Just about as quickly as my life seemed back on track, with new truck and new apartment, I was at Wal Mart one day. (November 13th, one of the extremely few dates I ever set foot in there and about one of three or four that I bought anything at a Wal Mart.) I was buying a new phone for my room when I got a page from an 818- area code. I had no idea who that was so I blew it off till I was rid of Matt and Robin for the day. When I got home, it was on the answering machine...a call from none other than Mike Keneally. The message he left offered me a crappy paying gig doing drum and bass tech and driving on his tour that was to begin soon. In FIVE days it would be starting. At that time, I was a drooling fanboy and almost took no time in saying yes. It meant that I basically would have to quit the Pizza Hut gig, park my truck somewhere (ended up at the old man's back yard under covering tarps), and to be gone from Robin for five weeks, which eventually turned out to be just what the doctor ordered to finally put the distance between us that we were not able to achieve. I basically dropped everything to work for about $37/day for each day gone. It wasn't much but for a few weeks' work, it was stable and no less than Pizza Hut. And it was gonna be fun like nothing else I had done for work!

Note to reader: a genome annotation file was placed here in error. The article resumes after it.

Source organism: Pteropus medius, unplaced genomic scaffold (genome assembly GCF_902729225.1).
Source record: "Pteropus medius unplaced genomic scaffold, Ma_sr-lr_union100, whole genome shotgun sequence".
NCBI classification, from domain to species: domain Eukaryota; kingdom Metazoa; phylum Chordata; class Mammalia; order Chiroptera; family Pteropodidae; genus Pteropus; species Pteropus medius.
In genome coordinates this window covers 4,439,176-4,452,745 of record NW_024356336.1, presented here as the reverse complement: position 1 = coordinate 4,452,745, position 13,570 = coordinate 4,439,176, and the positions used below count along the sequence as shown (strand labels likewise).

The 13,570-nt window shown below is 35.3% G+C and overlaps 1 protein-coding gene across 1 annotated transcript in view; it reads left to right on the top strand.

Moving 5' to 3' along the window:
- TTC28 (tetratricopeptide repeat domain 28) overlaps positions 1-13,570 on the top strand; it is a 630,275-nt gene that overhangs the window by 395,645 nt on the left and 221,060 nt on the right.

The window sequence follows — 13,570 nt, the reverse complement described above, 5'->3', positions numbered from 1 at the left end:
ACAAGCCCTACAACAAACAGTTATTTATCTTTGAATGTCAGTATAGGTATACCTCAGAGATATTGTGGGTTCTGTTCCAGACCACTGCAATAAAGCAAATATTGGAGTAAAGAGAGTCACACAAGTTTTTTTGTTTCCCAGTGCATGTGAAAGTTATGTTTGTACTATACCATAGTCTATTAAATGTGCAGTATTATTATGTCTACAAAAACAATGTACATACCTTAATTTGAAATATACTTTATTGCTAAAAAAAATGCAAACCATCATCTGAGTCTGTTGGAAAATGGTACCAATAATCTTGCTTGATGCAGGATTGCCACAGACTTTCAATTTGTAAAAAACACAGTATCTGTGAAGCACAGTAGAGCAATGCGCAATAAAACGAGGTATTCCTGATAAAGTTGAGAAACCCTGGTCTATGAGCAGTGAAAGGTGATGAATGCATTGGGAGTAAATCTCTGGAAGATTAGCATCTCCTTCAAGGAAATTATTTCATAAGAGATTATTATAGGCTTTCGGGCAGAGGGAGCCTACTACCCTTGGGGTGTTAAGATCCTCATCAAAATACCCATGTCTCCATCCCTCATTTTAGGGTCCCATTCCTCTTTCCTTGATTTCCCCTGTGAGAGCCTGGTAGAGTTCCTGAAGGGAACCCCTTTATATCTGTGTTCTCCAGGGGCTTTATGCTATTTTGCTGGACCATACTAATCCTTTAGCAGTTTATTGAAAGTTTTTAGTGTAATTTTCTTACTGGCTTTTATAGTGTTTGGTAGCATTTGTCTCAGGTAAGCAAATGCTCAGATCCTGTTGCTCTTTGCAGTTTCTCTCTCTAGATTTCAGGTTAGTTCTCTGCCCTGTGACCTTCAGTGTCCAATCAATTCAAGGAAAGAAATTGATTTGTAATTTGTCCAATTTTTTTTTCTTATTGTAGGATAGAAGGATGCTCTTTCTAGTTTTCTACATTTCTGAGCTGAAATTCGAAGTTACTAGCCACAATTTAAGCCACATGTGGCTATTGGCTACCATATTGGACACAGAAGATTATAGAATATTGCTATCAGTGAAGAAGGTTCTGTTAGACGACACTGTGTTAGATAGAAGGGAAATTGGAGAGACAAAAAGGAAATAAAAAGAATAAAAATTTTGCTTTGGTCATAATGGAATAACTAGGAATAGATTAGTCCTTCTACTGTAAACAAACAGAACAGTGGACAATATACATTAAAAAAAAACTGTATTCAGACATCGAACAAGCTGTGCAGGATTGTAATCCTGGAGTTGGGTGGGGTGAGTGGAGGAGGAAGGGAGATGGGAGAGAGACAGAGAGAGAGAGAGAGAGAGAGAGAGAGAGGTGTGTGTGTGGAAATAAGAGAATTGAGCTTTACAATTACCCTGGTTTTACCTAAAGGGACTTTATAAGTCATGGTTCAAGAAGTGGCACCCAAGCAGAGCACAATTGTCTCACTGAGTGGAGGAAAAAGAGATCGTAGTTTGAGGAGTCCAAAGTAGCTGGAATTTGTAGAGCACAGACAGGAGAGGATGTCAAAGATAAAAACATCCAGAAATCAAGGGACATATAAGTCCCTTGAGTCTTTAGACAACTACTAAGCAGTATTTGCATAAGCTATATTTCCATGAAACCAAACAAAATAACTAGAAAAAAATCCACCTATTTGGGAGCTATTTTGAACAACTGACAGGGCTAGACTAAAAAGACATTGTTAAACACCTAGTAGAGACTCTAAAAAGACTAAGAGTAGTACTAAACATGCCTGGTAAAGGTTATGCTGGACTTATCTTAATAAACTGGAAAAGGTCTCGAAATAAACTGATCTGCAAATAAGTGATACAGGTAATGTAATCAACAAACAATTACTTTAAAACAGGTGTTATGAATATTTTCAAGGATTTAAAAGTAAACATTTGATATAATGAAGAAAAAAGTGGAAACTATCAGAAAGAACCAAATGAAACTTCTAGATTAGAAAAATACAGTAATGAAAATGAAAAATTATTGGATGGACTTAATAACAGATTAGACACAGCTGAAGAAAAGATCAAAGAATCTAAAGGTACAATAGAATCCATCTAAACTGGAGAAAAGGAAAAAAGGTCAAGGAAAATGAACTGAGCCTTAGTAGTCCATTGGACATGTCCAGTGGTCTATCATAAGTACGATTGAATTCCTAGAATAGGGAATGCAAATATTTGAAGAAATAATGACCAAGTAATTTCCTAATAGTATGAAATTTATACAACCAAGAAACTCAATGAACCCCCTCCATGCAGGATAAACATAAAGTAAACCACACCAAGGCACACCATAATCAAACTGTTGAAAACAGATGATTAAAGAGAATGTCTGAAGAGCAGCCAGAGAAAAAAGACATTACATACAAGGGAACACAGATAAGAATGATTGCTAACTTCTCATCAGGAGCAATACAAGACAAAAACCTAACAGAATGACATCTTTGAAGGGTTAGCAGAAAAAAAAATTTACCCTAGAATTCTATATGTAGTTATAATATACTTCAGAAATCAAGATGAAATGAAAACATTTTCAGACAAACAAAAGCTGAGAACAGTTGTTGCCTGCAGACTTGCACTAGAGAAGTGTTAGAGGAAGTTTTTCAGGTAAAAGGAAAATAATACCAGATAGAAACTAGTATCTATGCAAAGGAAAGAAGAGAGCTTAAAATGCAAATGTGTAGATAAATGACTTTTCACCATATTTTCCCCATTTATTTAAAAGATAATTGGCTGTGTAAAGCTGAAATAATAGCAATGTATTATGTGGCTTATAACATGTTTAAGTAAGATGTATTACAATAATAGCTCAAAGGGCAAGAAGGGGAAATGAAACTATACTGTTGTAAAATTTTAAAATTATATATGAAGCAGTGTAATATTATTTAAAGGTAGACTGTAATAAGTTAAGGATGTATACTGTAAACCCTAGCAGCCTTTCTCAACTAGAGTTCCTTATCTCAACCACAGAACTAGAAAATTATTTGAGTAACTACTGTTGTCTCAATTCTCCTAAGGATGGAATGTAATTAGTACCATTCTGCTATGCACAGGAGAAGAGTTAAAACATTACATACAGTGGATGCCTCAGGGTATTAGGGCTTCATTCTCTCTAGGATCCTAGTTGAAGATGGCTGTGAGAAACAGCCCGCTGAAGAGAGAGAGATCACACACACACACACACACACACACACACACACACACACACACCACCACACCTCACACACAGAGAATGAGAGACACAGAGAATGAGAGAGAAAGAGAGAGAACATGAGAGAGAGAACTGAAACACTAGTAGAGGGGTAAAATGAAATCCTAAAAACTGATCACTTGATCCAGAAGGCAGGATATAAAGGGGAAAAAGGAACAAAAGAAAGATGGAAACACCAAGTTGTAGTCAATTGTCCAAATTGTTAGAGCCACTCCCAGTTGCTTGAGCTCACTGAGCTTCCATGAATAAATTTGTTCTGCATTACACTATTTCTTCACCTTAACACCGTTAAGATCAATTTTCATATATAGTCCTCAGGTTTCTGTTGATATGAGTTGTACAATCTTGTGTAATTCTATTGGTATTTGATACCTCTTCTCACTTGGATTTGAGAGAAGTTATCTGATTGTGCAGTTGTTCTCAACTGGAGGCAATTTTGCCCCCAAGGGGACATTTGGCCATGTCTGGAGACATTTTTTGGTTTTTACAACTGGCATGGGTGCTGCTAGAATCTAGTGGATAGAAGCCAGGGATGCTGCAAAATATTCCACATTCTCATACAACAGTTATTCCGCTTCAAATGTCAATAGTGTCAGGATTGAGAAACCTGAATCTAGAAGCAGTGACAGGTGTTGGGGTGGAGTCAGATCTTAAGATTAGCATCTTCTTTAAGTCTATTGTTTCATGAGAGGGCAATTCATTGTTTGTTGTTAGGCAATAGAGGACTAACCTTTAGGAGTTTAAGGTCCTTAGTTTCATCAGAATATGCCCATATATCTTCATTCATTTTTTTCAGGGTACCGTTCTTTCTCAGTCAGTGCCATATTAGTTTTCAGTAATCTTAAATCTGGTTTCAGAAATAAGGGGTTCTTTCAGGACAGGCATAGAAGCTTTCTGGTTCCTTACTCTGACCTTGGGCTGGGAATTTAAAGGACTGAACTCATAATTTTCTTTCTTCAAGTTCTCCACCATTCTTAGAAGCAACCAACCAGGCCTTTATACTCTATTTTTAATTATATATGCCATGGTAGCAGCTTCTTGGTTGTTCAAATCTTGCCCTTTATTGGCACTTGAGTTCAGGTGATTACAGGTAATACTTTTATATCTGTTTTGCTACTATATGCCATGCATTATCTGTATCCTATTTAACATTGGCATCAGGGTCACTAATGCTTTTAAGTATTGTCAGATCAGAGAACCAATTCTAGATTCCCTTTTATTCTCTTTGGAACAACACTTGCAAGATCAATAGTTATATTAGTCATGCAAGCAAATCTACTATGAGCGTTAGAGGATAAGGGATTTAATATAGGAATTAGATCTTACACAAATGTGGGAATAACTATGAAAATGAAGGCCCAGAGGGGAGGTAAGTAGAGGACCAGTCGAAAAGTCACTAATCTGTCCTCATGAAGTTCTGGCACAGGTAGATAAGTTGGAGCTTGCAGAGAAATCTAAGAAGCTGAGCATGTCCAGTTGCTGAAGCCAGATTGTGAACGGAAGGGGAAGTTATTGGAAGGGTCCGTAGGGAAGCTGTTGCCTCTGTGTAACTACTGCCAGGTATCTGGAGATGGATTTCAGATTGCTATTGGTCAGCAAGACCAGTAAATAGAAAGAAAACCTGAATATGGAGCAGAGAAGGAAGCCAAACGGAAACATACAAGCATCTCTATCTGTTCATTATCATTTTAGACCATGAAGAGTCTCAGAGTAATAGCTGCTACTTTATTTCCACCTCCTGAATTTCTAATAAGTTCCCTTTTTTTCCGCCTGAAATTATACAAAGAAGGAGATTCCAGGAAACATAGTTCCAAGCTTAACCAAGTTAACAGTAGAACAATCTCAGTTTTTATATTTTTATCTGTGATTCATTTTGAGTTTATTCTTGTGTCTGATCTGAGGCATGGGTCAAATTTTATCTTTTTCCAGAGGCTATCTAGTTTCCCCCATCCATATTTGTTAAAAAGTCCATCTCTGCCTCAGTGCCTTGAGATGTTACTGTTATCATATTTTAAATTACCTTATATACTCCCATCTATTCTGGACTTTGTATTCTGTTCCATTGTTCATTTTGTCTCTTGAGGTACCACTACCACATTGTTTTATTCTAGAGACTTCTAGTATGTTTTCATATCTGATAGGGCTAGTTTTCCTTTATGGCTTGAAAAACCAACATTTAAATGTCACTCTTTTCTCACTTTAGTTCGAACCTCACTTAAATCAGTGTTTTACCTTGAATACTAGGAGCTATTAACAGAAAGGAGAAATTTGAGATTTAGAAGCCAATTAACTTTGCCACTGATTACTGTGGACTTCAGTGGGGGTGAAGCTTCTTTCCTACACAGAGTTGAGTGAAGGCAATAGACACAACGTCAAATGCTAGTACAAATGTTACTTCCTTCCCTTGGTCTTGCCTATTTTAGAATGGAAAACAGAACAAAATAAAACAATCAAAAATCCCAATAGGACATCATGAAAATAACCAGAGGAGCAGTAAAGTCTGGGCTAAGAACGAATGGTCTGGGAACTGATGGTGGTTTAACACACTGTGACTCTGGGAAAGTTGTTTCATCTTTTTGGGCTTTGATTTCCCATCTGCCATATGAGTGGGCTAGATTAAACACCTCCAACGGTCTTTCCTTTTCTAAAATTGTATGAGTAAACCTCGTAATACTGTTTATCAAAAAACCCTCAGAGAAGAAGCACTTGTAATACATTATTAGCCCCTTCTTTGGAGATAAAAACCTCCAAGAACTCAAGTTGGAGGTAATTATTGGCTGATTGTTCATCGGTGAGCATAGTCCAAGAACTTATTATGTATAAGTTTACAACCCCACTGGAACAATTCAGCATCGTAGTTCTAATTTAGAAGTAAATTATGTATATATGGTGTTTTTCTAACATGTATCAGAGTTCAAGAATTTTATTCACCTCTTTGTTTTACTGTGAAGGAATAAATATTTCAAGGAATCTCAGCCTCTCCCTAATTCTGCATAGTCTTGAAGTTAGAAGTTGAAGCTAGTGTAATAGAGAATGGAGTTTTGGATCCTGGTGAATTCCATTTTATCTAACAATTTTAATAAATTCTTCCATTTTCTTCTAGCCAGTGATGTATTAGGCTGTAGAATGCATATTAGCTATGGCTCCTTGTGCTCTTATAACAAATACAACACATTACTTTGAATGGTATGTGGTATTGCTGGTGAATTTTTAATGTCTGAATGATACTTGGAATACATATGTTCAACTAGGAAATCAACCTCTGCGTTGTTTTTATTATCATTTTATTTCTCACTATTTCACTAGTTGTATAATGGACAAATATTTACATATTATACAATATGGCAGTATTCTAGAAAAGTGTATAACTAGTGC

After getting a wishy washy word that I could come back to Pizza Hut when I was done with the tour, I basically just got ready to go. Parked the truck under the tarps at the old man's back yard. That took some doing because one of his strategies in getting me to move originally involved game playing with ripping my keys off and holding them hostage. I have a hard time understanding his motives, but once in a while it makes sense to trust him more than the world around.